1662 Balth. Schwan; Boeckler PERPETUAL MOTION Water Raising Machine for Fountain - Technology
PERPETUAL MOTION Water Raising Machine for Fountain
Engraved by Kiefer for Boeckler’s great collection: Theatrum Machinarum Novum published in 1662.
From the GREATEST ‘MACHINE BOOK’ of the 17th Century.
29.4 x 20.8 cm
A recurring theme in the book is the perpetual motion machine. “The use of water-power seems particularly prone to implant the idea in the human mind. This is probably attributable to the assumption that water comes from nowhere in particular and costs Man nothing. This deludes the miller into assuming that his power costs him nothing by concealing the fact that his power is bought and paid for in terms of units of energy and that it can be delivered to him but once. In any event, it would seem that the proprietor of a water-mill – especially of one whose driving stream was subject to seasonal diminutions of flow – was forever trying to make his water run back uphill and work for him again. Later and wiser mill engineers accumulated their energy when it was plentiful by constructing mill-ponds with sluice gates so that when the natural water flow was diminished, reserves could be drawn upon which did not defy the laws of Nature.
“Unfortunately for the peace of the medieval mind, it knew of at least one highly plausible scheme for making water run uphill. If the end of a pipe, coiled like the thread of a screw, is immersed in water, and the whole pipe rotated like a screw, the water will climb up the pipe and keep on climbing so long as the pipe is kept turning. This strange but perfectly workable invention is called an Archimedean screw … What we know and understand about the Archimedean screw is that the pipe must be turned by some outside agency. This illuminating piece of information was not understood by our ancestors who, with glinting eyes, asked ‘What could be more simple than to connect such an Archimedean screw with the water-wheel of a mill, and make the mill run the screw, and the screw run the mill?’ To Böckler, as to so many others both before and after his time, the answer was that nothing indeed was more simple. Böckler’s mills, which he illustrated in plenitude, all worked on this principle … One notable feature of the Archimedean perpetual motion machine depicted here is the shape of the motive blades which bear a strong resemblance to the modern turbine” (Ord-Hume, pp. 48-50).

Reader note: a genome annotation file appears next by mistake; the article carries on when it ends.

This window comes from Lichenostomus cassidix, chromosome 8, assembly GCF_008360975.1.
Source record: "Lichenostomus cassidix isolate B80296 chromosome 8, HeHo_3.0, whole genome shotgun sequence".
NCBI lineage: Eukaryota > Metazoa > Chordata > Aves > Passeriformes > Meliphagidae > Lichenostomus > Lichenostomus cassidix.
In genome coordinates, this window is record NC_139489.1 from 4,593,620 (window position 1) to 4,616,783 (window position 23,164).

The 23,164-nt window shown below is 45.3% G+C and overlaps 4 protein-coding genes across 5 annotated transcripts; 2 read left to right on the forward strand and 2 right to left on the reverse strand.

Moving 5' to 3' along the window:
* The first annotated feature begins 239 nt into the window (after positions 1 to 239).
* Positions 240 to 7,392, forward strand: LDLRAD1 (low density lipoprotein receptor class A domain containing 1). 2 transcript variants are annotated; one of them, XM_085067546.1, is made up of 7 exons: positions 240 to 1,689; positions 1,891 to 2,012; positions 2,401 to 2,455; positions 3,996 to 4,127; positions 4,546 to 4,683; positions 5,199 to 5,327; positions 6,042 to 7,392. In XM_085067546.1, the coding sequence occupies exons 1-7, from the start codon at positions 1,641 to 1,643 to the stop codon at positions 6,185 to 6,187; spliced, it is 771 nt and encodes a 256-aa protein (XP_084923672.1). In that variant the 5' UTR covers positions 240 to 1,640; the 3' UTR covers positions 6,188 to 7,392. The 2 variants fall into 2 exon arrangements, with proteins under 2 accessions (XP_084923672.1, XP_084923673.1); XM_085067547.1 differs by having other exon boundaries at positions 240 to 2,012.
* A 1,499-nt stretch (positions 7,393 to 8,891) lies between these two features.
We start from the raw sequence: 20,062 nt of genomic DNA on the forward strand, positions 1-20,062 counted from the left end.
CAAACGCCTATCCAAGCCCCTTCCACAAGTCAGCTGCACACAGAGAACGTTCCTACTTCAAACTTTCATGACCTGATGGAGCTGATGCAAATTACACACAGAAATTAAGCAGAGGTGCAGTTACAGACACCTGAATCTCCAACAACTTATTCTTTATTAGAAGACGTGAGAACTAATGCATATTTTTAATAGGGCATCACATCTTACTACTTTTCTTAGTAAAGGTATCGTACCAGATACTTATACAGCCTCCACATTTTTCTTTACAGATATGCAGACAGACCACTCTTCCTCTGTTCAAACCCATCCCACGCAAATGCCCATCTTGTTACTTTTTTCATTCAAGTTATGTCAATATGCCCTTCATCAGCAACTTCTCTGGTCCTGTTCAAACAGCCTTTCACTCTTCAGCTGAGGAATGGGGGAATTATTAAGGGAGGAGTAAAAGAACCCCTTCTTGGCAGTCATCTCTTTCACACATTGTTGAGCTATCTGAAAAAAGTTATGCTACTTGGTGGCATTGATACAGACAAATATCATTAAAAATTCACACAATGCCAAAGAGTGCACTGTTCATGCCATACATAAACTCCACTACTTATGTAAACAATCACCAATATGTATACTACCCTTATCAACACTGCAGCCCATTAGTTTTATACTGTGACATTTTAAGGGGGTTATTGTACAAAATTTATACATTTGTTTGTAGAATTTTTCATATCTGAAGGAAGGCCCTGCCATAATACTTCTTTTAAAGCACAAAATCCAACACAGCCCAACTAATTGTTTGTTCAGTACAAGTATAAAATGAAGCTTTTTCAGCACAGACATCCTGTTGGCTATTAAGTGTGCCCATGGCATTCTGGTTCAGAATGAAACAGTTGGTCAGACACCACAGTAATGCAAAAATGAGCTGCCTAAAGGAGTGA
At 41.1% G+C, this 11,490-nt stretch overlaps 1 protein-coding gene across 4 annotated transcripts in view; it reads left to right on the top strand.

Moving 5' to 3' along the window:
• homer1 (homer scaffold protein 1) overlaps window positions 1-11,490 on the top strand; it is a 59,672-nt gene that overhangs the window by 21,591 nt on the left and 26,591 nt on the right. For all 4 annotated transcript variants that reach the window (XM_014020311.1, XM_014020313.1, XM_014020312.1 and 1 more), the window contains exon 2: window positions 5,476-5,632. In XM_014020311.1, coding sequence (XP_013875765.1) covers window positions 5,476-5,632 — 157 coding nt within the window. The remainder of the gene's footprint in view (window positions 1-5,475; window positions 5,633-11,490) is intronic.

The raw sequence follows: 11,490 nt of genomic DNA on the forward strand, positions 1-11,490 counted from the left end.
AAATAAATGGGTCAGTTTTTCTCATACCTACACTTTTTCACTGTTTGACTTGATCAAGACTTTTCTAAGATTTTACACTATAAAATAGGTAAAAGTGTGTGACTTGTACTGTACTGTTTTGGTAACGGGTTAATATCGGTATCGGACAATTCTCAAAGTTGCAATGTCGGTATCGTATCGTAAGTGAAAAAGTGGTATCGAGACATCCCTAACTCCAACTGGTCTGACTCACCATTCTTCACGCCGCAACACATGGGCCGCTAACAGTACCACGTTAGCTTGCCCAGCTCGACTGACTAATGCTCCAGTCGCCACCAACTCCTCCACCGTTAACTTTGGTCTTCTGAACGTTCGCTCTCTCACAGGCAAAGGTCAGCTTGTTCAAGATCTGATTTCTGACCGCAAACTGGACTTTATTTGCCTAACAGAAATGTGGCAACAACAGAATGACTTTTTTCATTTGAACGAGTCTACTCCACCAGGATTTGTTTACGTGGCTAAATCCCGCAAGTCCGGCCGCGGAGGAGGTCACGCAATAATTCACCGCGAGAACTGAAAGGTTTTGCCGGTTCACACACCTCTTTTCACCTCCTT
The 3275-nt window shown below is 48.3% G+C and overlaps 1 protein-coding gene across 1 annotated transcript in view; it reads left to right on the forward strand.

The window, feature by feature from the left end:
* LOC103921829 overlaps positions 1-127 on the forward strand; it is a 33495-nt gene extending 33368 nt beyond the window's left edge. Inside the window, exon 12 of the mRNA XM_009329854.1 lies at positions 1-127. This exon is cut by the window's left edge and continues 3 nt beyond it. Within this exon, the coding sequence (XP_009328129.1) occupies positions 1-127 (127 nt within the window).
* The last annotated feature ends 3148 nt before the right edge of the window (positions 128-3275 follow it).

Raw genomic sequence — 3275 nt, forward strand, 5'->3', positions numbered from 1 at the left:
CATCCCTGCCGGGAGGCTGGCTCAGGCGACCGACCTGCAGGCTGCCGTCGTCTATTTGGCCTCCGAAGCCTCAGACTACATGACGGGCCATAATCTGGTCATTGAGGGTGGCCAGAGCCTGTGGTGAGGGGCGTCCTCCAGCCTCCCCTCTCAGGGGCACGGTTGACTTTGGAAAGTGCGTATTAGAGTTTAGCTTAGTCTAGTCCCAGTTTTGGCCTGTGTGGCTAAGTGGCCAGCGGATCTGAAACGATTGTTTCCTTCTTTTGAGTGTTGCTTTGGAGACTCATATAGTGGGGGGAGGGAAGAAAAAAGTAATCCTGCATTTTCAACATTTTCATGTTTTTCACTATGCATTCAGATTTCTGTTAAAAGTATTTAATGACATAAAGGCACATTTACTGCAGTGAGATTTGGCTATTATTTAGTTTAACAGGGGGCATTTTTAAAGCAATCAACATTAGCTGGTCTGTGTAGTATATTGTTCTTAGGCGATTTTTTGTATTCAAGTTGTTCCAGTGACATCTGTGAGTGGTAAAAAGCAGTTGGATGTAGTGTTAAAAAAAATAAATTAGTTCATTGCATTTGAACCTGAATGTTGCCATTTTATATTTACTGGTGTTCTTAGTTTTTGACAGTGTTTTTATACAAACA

Boeckler’s Theatrum Machinarum Novum is another of the great ‘machine’ books with many beautiful engravings of gunpowder mills, saw mills, water raising devices, fire engines, roasting spits and so on. Böckler was a German architect and engineer interested in masses of gearing, complex workings, and devices that even by modern standards invite awe and admiration” (Hoover).